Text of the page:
If Salah Jahin played a pivotal role in the development of Egyptian colloquial poetry with an innate nationalistic flair, Alexandria-based visual artist Guirguis Lotfy is probably the only painter in Egypt whose oeuvre constitutes what he and each one of us can identify as our Egypt. In fact, Lotfy is probably the only Egyptian painter who has a work depicting each and every single Egyptian feast, celebration, ritual and tradition – be it Pharaonic, Islamic or Coptic. Describing his artistic process as literally looking out his window and painting what he sees, Lotfy has shown an indefatigable commitment to his country by bringing forth its homogenous character.
Born, works and Lives in Alexandria. Holds a BFA (1980), an MFA (1986) and a PhD (1991). A student of Pioneer Modern Artists Hamed Nada and Hamed Owais. Guirguis LotfY is a true gem within the Contemporary Egyptian Art Scene. He is a scholar, holding a PhD on the “Philosophy of Art” with a thesis focused on “Coptic Art and Its Effect on Modern Art”. His extensive studies have had a major impact on his work, providing Lotfi with an immediately recognizable style and a unique, unparalleled technique, reminiscent of religious iconography, making his works true masterpieces.
Catalogue published with the Solo Exhibition of Egyptian Artist Guirguis Lotfy, at ArtTalks from April-May 2013.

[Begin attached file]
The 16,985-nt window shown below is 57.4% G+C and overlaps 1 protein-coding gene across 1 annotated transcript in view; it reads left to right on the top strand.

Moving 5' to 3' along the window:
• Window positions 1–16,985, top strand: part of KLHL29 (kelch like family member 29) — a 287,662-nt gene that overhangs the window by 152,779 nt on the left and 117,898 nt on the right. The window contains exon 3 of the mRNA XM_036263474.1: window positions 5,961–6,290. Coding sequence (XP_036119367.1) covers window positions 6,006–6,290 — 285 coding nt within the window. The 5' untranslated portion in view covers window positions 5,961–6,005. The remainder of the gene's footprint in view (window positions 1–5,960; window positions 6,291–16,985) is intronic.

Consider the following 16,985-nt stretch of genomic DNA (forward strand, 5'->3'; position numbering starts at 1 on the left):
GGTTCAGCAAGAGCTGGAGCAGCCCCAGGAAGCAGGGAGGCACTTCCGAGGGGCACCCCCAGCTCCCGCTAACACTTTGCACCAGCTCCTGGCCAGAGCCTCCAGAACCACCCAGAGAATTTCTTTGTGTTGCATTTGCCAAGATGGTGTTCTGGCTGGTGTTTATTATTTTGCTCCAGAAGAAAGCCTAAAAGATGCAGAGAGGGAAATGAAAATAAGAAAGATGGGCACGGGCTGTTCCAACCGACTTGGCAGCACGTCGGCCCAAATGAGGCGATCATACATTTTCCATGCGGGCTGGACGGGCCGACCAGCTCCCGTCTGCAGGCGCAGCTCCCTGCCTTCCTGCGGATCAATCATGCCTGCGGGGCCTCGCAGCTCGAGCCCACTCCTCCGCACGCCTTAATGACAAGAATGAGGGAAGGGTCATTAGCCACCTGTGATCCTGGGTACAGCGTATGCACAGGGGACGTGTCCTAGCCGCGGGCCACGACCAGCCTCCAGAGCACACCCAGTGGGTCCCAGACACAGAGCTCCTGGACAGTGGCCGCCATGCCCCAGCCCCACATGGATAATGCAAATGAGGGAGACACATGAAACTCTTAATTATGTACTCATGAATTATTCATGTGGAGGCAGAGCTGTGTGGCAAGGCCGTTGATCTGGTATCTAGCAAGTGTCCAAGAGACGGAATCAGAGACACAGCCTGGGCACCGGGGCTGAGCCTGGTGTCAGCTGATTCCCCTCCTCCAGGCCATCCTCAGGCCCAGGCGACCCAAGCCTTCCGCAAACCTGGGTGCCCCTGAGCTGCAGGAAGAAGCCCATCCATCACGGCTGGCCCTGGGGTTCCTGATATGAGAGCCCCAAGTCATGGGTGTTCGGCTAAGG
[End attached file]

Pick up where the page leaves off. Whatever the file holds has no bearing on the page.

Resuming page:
If Salah Jahin (1930-1986) played a pivotal role in the development of Egyptian colloquial poetry with an innate nationalistic flair, Alexandria-based painter Guirguis Lotfy invented colloquial Egyptian visual arts. Tirelessly, Lotfy depicts our feasts, celebrations, rituals and traditions that were or still are part of our cultural fabric. Pharaonic, Islamic or Coptic, Lotfy offers a personal rendering of those little moments of bonding and shared history, of some trivial mundane scenes with simple ordinary people.
Guirguis Lotfy produces stunning depictions of contemporary daily Egyptian life using long forgotten elaborate and rich painting techniques. He resuscitates ancient painting techniques used from the first to the fourth century, such as egg tempera, and ensures the transmission of this unique art to future generations. Lotfy masters this elaborate method to depict two-dimensional set of ‘local’ characters and iconography within extremely dense canvas, accurately transmitting the congested Egyptian experience of today.